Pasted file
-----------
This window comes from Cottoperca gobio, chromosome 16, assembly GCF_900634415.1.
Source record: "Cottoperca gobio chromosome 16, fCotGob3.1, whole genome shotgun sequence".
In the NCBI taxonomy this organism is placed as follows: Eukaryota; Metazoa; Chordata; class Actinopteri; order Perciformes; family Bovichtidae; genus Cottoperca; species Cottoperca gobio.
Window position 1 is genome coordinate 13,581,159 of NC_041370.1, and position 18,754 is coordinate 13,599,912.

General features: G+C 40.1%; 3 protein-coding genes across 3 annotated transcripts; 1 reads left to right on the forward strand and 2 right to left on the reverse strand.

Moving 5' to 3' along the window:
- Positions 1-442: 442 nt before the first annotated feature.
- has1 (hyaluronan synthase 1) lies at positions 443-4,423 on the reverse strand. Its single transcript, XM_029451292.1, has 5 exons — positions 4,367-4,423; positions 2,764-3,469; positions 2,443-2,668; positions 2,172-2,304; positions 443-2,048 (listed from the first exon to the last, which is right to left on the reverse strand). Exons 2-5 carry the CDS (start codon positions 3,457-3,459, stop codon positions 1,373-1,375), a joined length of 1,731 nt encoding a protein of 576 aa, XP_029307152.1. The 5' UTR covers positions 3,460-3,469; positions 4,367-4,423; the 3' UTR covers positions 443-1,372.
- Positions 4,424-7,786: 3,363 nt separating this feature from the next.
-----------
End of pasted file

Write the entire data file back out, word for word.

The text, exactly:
This window comes from Cottoperca gobio, chromosome 16, assembly GCF_900634415.1.
Source record: "Cottoperca gobio chromosome 16, fCotGob3.1, whole genome shotgun sequence".
In the NCBI taxonomy this organism is placed as follows: Eukaryota; Metazoa; Chordata; class Actinopteri; order Perciformes; family Bovichtidae; genus Cottoperca; species Cottoperca gobio.
Window position 1 is genome coordinate 13,581,159 of NC_041370.1, and position 18,754 is coordinate 13,599,912.

General features: G+C 40.1%; 3 protein-coding genes across 3 annotated transcripts; 1 reads left to right on the forward strand and 2 right to left on the reverse strand.

Moving 5' to 3' along the window:
- Positions 1-442: 442 nt before the first annotated feature.
- has1 (hyaluronan synthase 1) lies at positions 443-4,423 on the reverse strand. Its single transcript, XM_029451292.1, has 5 exons — positions 4,367-4,423; positions 2,764-3,469; positions 2,443-2,668; positions 2,172-2,304; positions 443-2,048 (listed from the first exon to the last, which is right to left on the reverse strand). Exons 2-5 carry the CDS (start codon positions 3,457-3,459, stop codon positions 1,373-1,375), a joined length of 1,731 nt encoding a protein of 576 aa, XP_029307152.1. The 5' UTR covers positions 3,460-3,469; positions 4,367-4,423; the 3' UTR covers positions 443-1,372.
- Positions 4,424-7,786: 3,363 nt separating this feature from the next.